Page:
Anyway, the next day I booked a fitting for the i500, and was again impressed with both the look, feel and performance of the club, and I ordered a set.

 

On my way back I started to think about the spin numbers (I have forgotten all about them during the fitting). When you're a 20-something hcp, and usually only have a realistic chance of hitting the green from 125 yards and inwards - should you really care if your 7-iron spins 6000 or 4500 rpm?

 

And, as another afterthought. Is the Youtube reviews, primarily done på PGA-instructors, actually helping us (mid to high handicappers), when deciding what irons to try? I can't go for green with my 5 iron 220 yards out, or deliberately play a draw or fade, so why bother? Shouldn't we instead focus on something easy to hit, fun to play and nice to look at?

 

Your thoughts much appreciated.

 

If you are a 20 something handicap, I would worry about hitting the ball with a good strike, working on short game and trying to find fairways. I wouldn't worry about spin numbers on your irons.

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Posters are making good points here. The spin on dry ball data varies substantially from real course conditions. I have put the i500s in the bag and having now played them three rounds, I have absolutely NO problem getting them to stop. They are as near to the ball mark as any players iron I have ever used. To me, there is an optimal combination of spin and descent angle, giving me a superb combination of distance and distance control.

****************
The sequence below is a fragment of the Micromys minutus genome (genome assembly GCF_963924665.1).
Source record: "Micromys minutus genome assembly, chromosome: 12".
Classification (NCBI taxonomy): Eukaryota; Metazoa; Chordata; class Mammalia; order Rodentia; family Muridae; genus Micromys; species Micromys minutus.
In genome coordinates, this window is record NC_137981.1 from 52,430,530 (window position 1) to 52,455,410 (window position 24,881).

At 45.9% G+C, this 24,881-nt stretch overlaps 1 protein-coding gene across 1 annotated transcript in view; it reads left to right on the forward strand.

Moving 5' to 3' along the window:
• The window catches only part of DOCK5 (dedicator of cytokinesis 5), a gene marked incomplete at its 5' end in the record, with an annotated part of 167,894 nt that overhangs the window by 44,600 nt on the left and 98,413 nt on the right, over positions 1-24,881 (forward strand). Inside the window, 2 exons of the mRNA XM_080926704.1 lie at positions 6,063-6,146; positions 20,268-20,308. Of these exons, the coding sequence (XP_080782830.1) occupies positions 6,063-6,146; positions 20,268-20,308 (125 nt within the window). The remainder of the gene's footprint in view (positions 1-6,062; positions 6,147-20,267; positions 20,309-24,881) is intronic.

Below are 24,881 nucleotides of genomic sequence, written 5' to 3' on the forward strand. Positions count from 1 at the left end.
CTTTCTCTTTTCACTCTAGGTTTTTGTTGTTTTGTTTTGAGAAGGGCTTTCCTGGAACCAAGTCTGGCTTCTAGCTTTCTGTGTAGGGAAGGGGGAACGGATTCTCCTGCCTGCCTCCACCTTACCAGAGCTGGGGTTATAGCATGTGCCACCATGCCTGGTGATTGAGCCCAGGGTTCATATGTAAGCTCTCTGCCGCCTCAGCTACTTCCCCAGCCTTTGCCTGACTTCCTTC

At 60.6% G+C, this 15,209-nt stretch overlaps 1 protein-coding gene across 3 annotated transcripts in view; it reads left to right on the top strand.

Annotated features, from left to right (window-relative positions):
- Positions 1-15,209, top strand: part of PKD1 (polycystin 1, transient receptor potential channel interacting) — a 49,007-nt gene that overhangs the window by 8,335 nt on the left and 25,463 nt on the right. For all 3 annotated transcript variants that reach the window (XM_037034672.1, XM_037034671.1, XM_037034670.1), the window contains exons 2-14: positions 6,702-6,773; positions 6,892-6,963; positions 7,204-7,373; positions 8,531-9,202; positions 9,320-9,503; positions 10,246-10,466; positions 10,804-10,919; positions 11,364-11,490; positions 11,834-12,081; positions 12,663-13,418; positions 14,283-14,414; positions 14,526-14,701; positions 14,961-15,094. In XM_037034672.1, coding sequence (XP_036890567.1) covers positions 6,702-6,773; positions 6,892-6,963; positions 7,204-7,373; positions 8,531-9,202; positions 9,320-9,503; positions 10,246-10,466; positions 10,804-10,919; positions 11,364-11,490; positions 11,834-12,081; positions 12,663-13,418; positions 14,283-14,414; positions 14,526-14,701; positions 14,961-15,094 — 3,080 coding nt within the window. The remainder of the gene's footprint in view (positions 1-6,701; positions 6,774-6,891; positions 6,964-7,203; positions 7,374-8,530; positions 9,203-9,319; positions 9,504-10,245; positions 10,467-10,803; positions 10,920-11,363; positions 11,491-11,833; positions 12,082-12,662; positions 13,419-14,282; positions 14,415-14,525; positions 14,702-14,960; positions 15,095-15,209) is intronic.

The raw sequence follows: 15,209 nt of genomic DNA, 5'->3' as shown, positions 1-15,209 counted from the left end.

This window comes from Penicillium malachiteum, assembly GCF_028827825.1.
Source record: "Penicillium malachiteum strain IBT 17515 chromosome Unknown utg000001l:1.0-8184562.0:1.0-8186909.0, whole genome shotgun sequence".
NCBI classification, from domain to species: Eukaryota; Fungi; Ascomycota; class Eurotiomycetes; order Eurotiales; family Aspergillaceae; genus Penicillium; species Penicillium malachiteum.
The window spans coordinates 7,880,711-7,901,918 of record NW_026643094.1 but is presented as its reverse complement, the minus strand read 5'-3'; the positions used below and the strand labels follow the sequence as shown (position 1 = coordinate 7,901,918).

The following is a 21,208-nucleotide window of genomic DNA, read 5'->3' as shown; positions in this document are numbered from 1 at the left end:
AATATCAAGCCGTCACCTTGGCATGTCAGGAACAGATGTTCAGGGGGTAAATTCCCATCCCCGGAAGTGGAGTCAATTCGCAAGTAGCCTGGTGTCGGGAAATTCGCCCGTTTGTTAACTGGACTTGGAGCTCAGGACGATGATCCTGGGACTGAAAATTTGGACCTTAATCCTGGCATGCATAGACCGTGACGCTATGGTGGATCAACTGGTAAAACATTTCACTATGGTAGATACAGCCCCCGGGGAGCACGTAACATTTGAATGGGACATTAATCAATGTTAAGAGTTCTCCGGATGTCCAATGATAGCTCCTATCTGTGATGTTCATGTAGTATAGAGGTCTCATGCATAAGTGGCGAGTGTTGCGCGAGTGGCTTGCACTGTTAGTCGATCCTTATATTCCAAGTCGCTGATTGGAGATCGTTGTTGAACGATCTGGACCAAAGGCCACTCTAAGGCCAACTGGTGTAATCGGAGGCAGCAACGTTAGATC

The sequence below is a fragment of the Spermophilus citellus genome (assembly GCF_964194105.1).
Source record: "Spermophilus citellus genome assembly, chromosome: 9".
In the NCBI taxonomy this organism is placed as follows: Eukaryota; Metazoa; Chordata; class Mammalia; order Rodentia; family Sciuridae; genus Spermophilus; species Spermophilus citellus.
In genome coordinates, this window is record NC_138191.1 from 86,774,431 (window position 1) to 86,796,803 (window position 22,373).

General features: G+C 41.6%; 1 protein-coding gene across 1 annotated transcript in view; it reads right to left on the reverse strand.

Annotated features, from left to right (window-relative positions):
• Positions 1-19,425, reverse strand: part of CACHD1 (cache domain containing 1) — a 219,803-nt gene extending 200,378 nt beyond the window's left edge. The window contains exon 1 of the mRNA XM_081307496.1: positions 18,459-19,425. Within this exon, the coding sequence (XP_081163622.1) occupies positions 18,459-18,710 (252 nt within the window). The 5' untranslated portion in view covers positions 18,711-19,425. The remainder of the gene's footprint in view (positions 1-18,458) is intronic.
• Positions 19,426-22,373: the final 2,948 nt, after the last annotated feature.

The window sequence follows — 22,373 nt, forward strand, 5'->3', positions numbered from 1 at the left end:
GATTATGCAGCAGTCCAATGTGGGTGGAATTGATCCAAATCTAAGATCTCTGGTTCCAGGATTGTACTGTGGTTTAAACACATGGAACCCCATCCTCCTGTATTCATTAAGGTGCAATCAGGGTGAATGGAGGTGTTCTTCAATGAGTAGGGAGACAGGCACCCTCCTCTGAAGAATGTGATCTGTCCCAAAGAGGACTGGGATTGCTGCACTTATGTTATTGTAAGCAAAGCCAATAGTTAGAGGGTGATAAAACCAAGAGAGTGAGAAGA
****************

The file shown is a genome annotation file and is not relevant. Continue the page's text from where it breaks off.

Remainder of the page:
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I say that even at my HCP, having adequate spin really helps me judge distance.

I know that if i need to hit a shot 120, I can take a full PW and it will land and either bounce and stop or spin back all within a yard of the pitch mark.

 

having 5500-7000 spin with my 7 iron (i'm not sure what it is to be honest, as it's 31* loft) but i can also trust that on a good strike it'll stop within 2-3 yards sometimes 1 yard from the pitch mark.

 

it makes it easier for my game and i love the consistency.